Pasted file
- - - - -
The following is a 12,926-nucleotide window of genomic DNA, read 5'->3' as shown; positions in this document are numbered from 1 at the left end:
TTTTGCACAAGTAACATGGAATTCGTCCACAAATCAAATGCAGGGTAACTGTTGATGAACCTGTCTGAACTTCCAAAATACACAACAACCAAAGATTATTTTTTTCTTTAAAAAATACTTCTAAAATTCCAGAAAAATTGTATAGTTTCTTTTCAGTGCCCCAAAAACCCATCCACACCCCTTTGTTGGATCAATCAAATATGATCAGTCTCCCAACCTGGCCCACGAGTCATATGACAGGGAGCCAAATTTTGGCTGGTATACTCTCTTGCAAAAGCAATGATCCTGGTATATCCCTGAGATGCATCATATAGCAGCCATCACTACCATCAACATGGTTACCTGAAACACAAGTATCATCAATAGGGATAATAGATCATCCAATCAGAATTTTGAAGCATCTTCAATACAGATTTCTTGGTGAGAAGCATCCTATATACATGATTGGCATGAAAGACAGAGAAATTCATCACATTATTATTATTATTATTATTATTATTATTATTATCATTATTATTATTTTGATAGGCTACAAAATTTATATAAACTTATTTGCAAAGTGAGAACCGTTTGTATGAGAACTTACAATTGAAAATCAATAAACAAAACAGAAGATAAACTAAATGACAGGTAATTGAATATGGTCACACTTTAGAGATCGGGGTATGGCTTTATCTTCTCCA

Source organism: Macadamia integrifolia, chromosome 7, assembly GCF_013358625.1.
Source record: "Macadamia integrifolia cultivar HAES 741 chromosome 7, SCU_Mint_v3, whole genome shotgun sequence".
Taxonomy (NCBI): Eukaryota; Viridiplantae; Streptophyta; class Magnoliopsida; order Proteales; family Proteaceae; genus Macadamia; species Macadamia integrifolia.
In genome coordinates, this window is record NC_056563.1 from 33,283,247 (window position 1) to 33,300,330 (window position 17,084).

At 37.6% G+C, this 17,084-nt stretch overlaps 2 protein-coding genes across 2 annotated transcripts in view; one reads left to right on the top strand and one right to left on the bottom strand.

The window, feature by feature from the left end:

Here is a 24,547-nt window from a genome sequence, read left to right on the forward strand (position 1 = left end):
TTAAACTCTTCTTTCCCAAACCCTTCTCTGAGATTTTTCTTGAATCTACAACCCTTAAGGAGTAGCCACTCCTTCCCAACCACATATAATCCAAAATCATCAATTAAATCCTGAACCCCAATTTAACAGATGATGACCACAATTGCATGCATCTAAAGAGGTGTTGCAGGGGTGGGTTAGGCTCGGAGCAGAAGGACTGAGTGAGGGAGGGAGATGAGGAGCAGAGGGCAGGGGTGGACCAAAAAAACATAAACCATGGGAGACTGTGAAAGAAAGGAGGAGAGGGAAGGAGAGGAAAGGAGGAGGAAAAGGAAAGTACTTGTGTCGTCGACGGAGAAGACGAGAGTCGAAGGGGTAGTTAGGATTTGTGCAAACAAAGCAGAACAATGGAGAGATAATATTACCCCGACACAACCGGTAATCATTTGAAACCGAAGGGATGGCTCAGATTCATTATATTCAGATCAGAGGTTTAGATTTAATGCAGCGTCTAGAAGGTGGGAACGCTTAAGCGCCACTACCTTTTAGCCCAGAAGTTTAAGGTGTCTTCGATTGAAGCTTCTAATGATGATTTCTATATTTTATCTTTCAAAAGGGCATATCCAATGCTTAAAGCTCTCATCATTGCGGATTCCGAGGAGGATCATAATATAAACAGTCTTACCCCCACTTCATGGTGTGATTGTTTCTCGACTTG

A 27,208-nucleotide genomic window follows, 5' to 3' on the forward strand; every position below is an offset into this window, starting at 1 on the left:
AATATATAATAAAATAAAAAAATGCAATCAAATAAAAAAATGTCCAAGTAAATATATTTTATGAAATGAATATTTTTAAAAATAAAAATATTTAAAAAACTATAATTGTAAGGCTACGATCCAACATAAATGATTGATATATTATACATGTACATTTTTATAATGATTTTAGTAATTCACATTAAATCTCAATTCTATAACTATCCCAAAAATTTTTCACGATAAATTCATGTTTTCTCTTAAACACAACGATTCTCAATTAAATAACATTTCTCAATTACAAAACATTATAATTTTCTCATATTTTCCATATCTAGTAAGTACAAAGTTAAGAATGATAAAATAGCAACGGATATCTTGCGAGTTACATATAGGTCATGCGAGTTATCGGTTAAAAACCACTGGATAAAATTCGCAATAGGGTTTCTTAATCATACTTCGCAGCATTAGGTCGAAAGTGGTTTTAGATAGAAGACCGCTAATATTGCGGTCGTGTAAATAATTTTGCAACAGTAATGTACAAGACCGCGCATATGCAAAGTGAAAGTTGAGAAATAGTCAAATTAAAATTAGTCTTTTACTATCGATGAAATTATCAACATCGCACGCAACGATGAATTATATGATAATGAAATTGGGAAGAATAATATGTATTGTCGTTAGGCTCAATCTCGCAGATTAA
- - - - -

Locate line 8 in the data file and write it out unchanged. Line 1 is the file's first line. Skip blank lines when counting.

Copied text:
The window, feature by feature from the left end: